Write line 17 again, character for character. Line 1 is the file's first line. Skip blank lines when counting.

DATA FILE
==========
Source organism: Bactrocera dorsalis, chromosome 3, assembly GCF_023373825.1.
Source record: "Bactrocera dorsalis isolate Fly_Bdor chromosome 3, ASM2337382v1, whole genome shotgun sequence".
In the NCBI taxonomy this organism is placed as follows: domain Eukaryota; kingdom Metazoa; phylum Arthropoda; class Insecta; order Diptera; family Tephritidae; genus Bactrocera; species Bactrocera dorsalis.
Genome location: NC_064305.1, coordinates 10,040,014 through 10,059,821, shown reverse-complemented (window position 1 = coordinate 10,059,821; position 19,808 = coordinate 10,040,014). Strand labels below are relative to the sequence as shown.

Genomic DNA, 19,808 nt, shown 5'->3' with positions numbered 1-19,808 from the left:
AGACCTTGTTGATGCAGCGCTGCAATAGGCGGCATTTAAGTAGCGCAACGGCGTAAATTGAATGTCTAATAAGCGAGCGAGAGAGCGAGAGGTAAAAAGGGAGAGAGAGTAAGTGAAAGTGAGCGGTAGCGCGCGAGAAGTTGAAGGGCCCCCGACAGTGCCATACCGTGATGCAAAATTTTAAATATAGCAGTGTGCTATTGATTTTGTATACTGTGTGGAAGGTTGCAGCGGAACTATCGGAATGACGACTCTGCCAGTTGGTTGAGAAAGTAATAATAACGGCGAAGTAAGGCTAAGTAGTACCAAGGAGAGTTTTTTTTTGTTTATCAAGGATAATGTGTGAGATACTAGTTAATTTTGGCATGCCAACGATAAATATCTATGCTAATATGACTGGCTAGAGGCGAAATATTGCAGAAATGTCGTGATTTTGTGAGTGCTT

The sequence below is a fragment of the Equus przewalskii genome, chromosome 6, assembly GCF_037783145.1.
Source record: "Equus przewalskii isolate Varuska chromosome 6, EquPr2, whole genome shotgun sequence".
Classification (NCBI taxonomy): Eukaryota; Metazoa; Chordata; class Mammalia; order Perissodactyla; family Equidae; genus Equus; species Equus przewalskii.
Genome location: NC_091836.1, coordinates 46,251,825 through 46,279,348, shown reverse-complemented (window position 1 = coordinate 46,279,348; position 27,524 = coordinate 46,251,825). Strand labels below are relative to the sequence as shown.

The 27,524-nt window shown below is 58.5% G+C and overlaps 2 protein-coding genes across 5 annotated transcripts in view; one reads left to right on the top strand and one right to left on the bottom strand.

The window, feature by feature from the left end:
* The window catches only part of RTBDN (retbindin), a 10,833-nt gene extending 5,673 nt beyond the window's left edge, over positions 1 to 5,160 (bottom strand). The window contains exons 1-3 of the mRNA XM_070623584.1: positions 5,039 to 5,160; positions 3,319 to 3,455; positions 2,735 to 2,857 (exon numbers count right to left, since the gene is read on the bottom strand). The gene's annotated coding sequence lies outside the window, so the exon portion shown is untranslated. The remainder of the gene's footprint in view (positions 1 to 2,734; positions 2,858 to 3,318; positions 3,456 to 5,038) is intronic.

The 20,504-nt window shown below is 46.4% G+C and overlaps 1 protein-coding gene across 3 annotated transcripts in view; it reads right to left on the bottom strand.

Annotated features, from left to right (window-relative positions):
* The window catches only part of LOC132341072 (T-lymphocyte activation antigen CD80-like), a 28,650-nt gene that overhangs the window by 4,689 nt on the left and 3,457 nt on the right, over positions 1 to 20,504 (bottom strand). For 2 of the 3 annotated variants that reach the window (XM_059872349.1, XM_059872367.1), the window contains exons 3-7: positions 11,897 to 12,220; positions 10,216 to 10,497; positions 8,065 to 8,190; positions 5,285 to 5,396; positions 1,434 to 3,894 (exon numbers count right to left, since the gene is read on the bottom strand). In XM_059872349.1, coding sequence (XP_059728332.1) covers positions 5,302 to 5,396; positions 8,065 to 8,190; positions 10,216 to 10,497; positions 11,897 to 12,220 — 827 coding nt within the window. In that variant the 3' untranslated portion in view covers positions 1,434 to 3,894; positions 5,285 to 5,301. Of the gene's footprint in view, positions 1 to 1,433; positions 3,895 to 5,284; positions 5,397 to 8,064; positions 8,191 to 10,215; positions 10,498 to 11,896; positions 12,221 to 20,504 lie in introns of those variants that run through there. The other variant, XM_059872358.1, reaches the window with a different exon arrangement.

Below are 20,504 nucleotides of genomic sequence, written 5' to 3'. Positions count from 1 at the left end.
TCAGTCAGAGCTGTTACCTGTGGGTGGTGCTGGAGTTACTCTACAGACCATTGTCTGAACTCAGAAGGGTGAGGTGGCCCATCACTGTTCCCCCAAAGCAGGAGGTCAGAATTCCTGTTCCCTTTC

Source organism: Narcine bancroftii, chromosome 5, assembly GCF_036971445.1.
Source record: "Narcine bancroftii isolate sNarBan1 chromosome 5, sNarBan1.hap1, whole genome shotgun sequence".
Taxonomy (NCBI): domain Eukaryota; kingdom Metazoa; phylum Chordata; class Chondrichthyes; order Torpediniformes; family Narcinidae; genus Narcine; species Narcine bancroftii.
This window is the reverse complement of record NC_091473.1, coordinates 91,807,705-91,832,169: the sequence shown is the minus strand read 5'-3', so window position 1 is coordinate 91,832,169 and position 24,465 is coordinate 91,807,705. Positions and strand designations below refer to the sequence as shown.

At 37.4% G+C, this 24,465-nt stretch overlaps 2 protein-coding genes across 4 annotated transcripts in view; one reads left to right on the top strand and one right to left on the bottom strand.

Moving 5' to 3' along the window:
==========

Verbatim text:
Below are 20,504 nucleotides of genomic sequence, written 5' to 3'. Positions count from 1 at the left end.